Caves purchased so bugs won’t delay Texas 195 work
Williamson County will spend a little more than $1.1 million to purchase a cluster of caves that are home to endangered bugs in an effort to minimize potential future delays on the long-stalled Texas 195 project.
The highway, which runs from Killeen to Interstate 35, has a reputation as a dangerous stretch of road, which was one reason for the project. But the federally protected status of two bug species that live in caves beneath the southern portion of the highway has stalled the decade-old project for at least five years.
“We have been working on securing the mitigation for SH 195 so the project can be started. This Karankawa cave accomplishes that,” Commissioner Valerie Covey said. “It’s an overdue project. ... We’ve been working on it for a long time.”
Commissioners Tuesday approved the purchase of two tracts of land, about 52 acres in Northern Williamson County that include the Karankawa Cave, home to the endangered Coffin Cave mold beetle and the Bone Cave harvestman.
The county has applied for federal funding, which would cover up to 75 percent of the purchase, according to county documents. The rest of the purchase will be covered by the county’s conservation foundation, which is funded through mitigation fees charged for some developments in the county.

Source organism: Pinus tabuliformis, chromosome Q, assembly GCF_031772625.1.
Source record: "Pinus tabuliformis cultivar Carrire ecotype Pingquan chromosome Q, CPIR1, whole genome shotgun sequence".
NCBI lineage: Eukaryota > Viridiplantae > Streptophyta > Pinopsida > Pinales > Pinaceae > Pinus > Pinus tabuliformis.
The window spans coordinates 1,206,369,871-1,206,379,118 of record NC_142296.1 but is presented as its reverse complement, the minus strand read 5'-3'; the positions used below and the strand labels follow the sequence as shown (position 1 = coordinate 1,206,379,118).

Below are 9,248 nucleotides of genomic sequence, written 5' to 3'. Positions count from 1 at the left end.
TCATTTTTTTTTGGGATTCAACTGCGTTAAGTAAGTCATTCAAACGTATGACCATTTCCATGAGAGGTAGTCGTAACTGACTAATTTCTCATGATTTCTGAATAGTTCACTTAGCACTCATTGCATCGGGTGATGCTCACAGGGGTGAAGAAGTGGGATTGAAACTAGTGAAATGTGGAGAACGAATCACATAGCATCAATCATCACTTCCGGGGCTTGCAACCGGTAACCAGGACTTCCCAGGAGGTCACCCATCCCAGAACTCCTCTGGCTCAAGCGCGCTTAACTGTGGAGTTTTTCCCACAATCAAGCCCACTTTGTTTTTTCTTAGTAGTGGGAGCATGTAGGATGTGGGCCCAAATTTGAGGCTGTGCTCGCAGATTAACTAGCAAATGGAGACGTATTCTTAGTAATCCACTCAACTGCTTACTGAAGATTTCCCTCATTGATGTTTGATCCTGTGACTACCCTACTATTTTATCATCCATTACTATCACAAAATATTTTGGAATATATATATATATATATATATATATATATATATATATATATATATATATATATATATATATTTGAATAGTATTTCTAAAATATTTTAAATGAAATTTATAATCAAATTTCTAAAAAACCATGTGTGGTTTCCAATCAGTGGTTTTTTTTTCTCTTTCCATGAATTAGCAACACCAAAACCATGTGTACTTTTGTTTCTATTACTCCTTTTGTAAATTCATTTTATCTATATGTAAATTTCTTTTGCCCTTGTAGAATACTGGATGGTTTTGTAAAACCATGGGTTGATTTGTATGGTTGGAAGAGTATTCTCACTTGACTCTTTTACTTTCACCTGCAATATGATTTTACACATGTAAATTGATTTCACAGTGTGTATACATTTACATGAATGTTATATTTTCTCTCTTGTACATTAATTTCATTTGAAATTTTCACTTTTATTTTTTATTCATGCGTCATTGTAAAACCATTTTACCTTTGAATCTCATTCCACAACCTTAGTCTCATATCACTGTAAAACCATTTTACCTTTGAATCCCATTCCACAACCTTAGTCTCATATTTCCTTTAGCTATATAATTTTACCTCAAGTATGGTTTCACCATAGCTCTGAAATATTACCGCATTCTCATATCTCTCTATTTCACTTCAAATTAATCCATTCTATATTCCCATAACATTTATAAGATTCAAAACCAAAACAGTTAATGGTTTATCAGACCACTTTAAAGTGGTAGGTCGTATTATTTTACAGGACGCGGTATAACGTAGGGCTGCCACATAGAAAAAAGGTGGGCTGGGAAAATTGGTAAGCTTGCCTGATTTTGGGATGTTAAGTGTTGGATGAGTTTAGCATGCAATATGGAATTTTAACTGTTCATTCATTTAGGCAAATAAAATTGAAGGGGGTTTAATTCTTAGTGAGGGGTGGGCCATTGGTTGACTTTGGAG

The U.S. Fish and Wildlife Service last December released a required biological report to ensure the roadwork could be done without any negative environmental impli- cations. The report required some caves be protected. Earlier this year the Texas Department of Transportation spent about $1.5 million purchasing the Cobb Cavern for the project.
Gary Boyd, the county’s environmental program’s director, said the Karankawa Cave purchase is a sort of backup to the Cobb Cavern, because Fish and Wildlife would require another consultation if work on the road hit more caverns, possibly requiring additional protections.
The highway project is split into three portions, the northern seven-mile portion of which is already under construction with a price tag of $39 million. The cave purchase was required to begin work on the middle portion.